3. UCT Students. 2016. Why Neoclassical Arguments against Free Education are Bullshit: And Why we need free education. (Online). Available: [Accessed: 12 July 2018]

Popular press:

 [6] Inequality in South Africa: What do we know?

Required readings:

  1. Spaull, N. (2019). Equity: A price too high to pay? In Spaull, N. & Jansen, J. (eds): South African Schooling: The Enigma of Inequality. Springer.
  2. Taylor, S. & Yu, D. (2009). The importance of socio-economic status in determining educational achievement in South Africa. Stellenbosch Economic Working Papers: 01/09.
  3. Van der Berg, S. (2007). Apartheid’s enduring legacy: Inequalities in education. Journal for African Economies 16(5), November: 849-880

Additional readings:

  1. Motala, S., & Carel, D. (2019). Educational funding and equity in South African schools. In Spaull, N. & Jansen, J. (eds): South African Schooling: The Enigma of Inequality. Springer.
  2. Fiske, E. & Ladd, H. (2004) Elusive Equity: Education reform in post-apartheid South Africa. HSRC Press; Brookings Institution Press. Washington DC.
  3. (*)Crouch, L. & Gustafsson, M. (2018) Worldwide Inequality and Poverty in Cognitive Results: Cross-sectional Evidence and Time-based Trends. RISE-WP-18/019. Research on Improving Systems of Education (RISE) (Online). Available: [Accessed 12 July 2018]

[7] Randomized Control Trials in education

[Cally Ardington, UCT Economics & JPAL]

Required readings:

  1. (RCTs) Kremer, M., Brannen, C., & Glennerster, R. (2013). The Challenge of Education and Learning in the Developing World. Science 340, 297 (2013)
  2. (EGRS) Cilliers, J., Fleisch, B., Prinsloo, C., Reddy, V., & Taylor, S. (2018). How to improve teaching practice? Experimental comparison of centralized training and in-classroom coaching. Unpublished manuscript.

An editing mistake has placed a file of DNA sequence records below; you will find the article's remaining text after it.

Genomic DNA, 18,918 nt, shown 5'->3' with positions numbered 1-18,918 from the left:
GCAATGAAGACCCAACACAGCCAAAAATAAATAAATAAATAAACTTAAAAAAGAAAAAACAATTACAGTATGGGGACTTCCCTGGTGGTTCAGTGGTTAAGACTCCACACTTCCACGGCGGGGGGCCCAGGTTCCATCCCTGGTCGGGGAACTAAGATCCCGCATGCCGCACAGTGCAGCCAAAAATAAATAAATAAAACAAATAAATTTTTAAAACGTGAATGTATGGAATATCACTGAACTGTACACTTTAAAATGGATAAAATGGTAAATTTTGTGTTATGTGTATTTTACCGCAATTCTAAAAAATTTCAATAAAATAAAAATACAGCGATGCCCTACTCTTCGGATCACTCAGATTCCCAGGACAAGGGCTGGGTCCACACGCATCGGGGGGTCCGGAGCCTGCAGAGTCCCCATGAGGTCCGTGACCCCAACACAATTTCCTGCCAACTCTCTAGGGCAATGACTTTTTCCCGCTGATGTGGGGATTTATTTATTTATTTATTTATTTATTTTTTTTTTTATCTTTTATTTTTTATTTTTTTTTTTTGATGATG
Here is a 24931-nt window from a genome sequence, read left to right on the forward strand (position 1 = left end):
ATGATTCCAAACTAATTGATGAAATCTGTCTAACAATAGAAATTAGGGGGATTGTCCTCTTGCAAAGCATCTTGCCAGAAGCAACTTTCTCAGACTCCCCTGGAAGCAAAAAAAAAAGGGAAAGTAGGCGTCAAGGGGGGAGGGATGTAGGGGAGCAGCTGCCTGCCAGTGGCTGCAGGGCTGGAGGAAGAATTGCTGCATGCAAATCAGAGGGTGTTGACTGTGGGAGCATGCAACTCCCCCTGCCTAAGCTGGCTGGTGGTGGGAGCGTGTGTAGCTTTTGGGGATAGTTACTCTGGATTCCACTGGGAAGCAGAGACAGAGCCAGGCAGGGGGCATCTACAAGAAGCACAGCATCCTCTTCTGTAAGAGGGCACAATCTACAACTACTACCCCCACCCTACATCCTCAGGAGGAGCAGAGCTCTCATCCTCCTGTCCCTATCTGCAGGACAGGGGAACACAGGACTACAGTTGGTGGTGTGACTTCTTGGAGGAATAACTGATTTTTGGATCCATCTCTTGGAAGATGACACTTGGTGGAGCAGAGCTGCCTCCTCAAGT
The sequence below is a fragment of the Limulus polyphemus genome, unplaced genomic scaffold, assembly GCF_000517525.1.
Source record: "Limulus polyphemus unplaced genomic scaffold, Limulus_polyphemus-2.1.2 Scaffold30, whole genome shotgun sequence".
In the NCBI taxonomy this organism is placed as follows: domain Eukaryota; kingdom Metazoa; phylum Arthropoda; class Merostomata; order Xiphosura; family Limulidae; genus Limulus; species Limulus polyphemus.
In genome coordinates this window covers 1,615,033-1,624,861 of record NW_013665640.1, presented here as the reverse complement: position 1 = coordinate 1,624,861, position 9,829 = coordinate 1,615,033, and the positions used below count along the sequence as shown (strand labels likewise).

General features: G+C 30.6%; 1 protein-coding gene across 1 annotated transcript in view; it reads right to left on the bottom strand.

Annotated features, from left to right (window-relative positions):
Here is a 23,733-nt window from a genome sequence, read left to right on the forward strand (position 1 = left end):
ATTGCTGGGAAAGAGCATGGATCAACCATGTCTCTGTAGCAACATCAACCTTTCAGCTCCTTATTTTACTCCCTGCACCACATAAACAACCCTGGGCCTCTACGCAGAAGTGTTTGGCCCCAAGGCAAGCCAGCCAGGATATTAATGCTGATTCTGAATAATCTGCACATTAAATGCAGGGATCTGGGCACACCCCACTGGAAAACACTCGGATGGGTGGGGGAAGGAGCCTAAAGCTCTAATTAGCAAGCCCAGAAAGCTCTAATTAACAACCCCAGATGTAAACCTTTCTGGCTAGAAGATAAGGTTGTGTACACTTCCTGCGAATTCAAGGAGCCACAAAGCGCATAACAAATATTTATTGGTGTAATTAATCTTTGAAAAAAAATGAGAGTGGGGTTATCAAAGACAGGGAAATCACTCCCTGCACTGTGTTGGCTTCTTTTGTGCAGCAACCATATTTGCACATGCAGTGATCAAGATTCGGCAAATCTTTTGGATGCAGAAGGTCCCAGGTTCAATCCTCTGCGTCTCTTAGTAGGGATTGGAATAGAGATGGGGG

3. (OLPC) Cristia, J., Ibarrarán, P., Cueto, S., Santiago, A., & Severín, E. (2017) Technology and Child Development: Evidence from the One Laptop per Child Program. American Economic Journal: Applied Economics 9(3): 295–320

Additional readings:

  1. Ravallion, M. (2018) Should the Randomistas (Continue to) Rule? Working Paper 492. Center for Global Development.
  2. Evans, D. & Popova, A. (2016). What Really Works to Improve Learning in Developing Countries? An Analysis of Divergent Findings in Systematic Reviews. World Bank Research Observer 31:242–270
  3. Taylor, S. (2018). How can learning inequalities be reduced? Lessons learnt from experimental research in South Africa. In Spaull, N. & Jansen, J. (eds): South African Schooling: The Enigma of Inequality. Springer.


 [8] Do resources matter for educational outcomes?

Adaiah to send their pre-readings which will be circulated.

End of Section 1

(Note that Prof Pierre De Villers and Prof Servaas van der Berg will communicate with you about their preferred mode of interaction (Dropbox, email etc.). We will cover this at the end of Lecture 6.

[9] Education within public finance literature

Required readings:

  1. Archer, Sean. 1994. State and market provision of education – selected issues. Edupol Research Report: Johannesburg.